This week, I tackled snickerdoodles and pepperoni rolls, then had fun(?) playing with Melissa Clark’s harvest muffins and Ted Allen’s onion bagels (from an old copy of Food Network magazine that I kept around just in case I ever decided to take on the bagel challenge). Have I mentioned my mad crush on Ted Allen? I’ve crushed on Ted since his Queer Eye days. It’s not a secret; when Ted did an event in Rochester that I couldn’t attend, the hubs very kindly (he really is one of the good guys) went and got me an autographed cookbook. He’s very understanding about my thing with Ted. I’m not entirely sure how Ted feels about it.

Onion Bagels

Onion Bagels

But enough of crushes and baking neuroses. Let’s take a little side trip to West Virginia, home of the pepperoni roll. Pepperoni rolls are iconic West Virginia food, and are considered to have originated as an easy, portable lunch for miners. They are also one of the boy’s current favorites–he calls them “fake Hot Pockets” and takes them for lunch, like, daily. No surprise, I’ve been making a lot of pepperoni rolls lately. They’re a basic olive oil yeast dough stuffed with pepperoni and mozzarella. The fat in the dough keeps them from going stale too quickly, and they travel very well. Also: if I can make them, anybody can.

Pepperoni Rolls

Makes 8


1 Tbs yeast

1 cup warm (110-120º) water

1 tsp sugar

2-3 cups AP flour

1/4 cup olive oil

1/2 tsp fine salt


32 slices of pepperoni

3/4 cup shredded mozzarella


  • Stir the sugar into the water, sprinkle the yeast on top and let sit for 5-10 minutes until bubbly*
  • Whisk the salt and 1 cup of the flour together in a large bowl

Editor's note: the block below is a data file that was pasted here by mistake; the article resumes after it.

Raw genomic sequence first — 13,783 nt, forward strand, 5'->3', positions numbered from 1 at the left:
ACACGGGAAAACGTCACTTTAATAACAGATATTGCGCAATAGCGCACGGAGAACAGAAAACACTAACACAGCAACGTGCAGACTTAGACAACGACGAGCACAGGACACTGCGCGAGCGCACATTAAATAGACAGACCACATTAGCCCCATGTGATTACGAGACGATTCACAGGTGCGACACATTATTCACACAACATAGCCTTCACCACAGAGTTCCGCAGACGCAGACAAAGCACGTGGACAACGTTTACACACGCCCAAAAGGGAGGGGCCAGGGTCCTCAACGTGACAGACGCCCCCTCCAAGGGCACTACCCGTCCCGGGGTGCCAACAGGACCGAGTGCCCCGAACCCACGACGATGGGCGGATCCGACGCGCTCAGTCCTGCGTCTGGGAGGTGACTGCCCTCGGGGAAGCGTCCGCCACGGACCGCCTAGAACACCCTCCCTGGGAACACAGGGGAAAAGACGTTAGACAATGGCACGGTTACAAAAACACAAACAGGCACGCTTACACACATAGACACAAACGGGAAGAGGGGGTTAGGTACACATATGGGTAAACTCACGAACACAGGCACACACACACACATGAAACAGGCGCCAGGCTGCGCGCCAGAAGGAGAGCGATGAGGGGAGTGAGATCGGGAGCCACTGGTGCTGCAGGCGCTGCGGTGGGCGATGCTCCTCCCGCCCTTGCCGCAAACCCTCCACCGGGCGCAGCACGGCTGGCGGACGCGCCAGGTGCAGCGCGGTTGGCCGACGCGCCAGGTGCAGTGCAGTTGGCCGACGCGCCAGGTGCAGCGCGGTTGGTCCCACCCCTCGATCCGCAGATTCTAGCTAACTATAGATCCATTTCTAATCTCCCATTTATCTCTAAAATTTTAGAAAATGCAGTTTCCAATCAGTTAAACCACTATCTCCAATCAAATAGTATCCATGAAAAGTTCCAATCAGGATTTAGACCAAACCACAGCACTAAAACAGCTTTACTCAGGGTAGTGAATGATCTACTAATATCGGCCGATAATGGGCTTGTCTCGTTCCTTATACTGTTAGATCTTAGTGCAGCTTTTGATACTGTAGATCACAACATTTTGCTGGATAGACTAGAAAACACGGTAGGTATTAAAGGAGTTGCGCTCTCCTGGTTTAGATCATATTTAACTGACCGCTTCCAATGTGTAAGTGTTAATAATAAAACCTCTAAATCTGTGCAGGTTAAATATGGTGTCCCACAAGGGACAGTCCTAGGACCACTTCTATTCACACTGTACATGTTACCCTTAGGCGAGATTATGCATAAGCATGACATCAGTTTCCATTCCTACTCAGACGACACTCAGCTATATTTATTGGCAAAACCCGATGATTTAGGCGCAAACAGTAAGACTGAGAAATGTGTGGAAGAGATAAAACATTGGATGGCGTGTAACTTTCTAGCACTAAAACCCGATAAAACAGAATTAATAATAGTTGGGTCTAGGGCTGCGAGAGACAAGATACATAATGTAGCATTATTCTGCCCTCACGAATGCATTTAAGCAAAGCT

• Add the yeast and olive oil, stir together until something dough-like starts to form. Add in the second cup of flour 1/4 cup at a time until you have a workable dough.
  • Sprinkle your countertop or other work surface with more flour, turn out the dough, and knead it for 5 minutes. Add more
    A little sticky, but nothing a good bench knife can't handle.

    A little sticky, but nothing a good bench knife can’t handle.

    flour as needed to prevent it from sticking to your hands, the counter, the cat. I tend to leave it slightly tacky because I want the final product to be less dense.

  • Shape the dough into a ball
  • Coat the inside of a large bowl with more olive oil–a tablespoon or so. Add the dough, turn once to coat the top, cover with a towel or plastic wrap and let rise in a warm, draft-free environment until doubled–about an hour.*
  • When the dough is ready, pinch it into 8 equal pieces, shape them into balls and let rest for 10 minutes.
  • After resting, use your hands to shape each piece into a 4×6 rectangle. Be careful not to get the center too thin–the pepperoni will break through and create an oozy mess.